At the same time, performers should catch their breath before taking to their laptops to downcry reviewers. They need to learn to trust reviewers’ intentions and be assured that most credible reviewers are doing their best. Do not describe us as a “necessary evil”. We are neither necessary, nor evil. Taken the right way, though, we can be useful. After all, we’re all of us in the business of creating and enjoying art. So, as a quid pro quo for us trying to do our best, please can performers bear in mind…
1. Reviewers want to like your work
At a Fringe Central Media event a couple of years ago, Mark Fisher of the Guardian made this very good point: when a reviewer walks into a show, they want it to be the most amazing thing they have ever seen. They are on your side. Why else would someone be seeing and reviewing something if they didn’t have an essential love for it? The satisfaction of having been present at a moment of perfect art far outweighs any schadenfreude at someone dying on their arse. Trust that they are looking for your good points. Sometimes the harshest criticisms can come from someone who really likes your work, or could really like your work, but is frustrated at a flaw that ought to be fixed.
2. Most reviewers hate putting the boot in
Imagine a PR or performer imploring you to see a show, insisting you will love it. Imagine the sinking feeling when you realise it’s not up to scratch. Imagine knowing you are then going to have to write up a stinker. You have been chatting to this person over Twitter or e-mail and they seem nice. Now you’re going to have to tell them some bad news. It’s not something you do lightly.
3. Many reviewers agonise over their reviews
I have had many a conversation with The Wee Review writers in a quandary over whether something is three or four stars, or whether they should include such-and-such a comment. They are well aware of the benefit of a nice pullquote or an extra star, and their inclination is always towards the positive. As editor it sometimes falls to me to remind them to keep that in check, or just to stop agonising and go with their gut. People want to get it right and never is a negative review just tossed off for a laugh.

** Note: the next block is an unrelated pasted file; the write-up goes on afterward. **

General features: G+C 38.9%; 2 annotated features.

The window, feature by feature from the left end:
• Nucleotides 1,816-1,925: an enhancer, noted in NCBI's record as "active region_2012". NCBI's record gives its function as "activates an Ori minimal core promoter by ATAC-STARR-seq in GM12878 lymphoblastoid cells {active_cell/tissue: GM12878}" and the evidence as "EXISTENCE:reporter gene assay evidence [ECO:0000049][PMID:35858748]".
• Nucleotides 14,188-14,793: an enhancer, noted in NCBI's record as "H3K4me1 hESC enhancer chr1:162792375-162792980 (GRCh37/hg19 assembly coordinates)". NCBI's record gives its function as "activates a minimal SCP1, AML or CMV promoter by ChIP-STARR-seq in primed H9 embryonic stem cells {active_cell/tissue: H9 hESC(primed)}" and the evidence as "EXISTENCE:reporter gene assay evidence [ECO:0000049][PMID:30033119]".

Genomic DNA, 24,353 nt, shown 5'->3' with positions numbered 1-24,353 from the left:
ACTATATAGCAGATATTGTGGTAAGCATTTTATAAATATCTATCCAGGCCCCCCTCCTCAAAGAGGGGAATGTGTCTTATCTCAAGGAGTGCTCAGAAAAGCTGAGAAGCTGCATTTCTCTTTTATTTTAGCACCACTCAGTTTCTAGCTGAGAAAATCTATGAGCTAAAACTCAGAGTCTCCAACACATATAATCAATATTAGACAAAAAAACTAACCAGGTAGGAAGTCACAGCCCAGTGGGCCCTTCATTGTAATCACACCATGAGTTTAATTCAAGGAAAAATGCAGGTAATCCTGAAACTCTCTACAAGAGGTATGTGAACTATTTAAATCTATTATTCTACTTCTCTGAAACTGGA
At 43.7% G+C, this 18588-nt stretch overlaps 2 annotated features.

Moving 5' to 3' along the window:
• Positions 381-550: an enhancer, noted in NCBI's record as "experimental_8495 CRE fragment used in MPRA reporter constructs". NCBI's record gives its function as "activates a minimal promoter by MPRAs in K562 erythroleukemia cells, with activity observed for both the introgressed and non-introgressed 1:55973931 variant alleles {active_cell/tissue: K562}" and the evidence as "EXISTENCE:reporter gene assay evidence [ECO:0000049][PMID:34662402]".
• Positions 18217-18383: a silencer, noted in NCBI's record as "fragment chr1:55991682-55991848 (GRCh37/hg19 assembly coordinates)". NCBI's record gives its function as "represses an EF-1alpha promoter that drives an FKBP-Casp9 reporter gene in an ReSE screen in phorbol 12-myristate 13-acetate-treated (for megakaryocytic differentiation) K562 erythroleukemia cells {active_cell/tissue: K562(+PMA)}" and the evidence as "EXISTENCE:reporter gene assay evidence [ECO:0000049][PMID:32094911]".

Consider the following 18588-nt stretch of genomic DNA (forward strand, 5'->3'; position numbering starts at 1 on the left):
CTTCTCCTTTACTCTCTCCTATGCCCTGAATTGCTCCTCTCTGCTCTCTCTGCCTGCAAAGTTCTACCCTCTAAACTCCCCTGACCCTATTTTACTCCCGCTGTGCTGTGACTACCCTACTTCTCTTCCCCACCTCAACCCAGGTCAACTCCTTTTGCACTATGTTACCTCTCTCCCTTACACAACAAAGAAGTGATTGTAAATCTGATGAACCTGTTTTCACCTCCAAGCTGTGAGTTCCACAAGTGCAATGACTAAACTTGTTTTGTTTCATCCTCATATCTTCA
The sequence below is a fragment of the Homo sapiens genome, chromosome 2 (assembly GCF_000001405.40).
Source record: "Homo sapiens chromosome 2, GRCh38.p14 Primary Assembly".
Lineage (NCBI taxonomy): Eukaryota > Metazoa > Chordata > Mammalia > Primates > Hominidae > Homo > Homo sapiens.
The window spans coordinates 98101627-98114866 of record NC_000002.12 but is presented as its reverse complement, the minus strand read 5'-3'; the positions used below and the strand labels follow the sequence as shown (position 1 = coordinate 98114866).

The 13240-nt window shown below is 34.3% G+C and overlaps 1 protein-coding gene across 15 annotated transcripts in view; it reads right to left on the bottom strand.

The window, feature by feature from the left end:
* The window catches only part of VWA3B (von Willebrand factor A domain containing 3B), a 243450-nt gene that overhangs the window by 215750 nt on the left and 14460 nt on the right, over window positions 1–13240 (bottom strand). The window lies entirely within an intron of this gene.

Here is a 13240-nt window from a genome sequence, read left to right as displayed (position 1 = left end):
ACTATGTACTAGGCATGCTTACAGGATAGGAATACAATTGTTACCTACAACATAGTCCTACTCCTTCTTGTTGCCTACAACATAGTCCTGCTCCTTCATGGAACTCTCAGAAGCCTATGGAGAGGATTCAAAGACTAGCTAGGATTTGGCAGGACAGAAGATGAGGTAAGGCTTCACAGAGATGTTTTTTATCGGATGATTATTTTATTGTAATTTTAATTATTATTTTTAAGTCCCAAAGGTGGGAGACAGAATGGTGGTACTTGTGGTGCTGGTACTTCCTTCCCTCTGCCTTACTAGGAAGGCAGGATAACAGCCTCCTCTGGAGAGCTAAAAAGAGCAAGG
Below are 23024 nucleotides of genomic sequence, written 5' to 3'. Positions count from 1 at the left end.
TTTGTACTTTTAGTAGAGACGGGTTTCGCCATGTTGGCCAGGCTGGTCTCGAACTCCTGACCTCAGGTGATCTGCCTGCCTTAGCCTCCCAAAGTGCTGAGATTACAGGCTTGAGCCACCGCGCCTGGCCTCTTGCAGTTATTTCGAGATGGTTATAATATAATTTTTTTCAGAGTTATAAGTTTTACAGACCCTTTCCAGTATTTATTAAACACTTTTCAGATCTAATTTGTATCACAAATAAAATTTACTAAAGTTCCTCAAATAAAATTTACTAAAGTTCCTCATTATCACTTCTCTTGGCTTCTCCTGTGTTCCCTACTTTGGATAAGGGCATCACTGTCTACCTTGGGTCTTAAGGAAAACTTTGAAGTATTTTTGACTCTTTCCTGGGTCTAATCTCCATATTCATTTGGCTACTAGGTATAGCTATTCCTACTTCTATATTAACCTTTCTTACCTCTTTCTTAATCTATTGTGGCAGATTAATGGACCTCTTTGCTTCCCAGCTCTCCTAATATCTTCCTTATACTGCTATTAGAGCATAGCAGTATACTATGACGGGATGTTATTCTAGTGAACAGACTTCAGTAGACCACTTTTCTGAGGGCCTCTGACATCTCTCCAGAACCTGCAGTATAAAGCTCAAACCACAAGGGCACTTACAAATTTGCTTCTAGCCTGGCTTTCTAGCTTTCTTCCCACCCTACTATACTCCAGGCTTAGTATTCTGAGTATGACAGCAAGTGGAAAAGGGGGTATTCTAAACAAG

4. If the reviewer has depersonalised, so should you.
The reviewer should never get ad hominem on you. They may have misjudged your intentions, or misread some part of the performance, but assume this is because you were unclear, rather than the reviewer stupid or hateful. They will not normally be attacking you directly, even if it feels like it. Try not to read a criticism of performance as a criticism of you as a person, or of your right to perform. They may have said some stern things, but it makes neither you nor they a bad person. Of course, if they’ve slandered or defamed you, have at it.
5. Sometimes, reviewers know what they are talking about
There is one show I gave five stars to at the Fringe this year, that when I checked (AFTER I had written my review, always AFTER) had been given two stars in Brighton by another publication. The difference? It sounded to have been seriously reworked in the interim. Maybe this was a response to the negative review, maybe not, but the fact is that the flaws that were identified in that first review had been cleared up, and it made all the difference. If you’ve been criticised, consider the crazy possibility that the reviewer has spotted something.
6. Sometimes, reviewers don’t know what they are talking about
Equally, consider the possibility that the reviewer is wrong. If you have faith in yourself and your performance, and you are sure it is good and what you wanted to achieve, don’t be swayed. There can be any number of reasons why your work could be good and the review still critical. You could just be way ahead of the critics. You could be producing work of popular appeal that critics are never going to like. In either case, just get on and do it, but don’t bother fighting.
7. There’s no conspiracy against you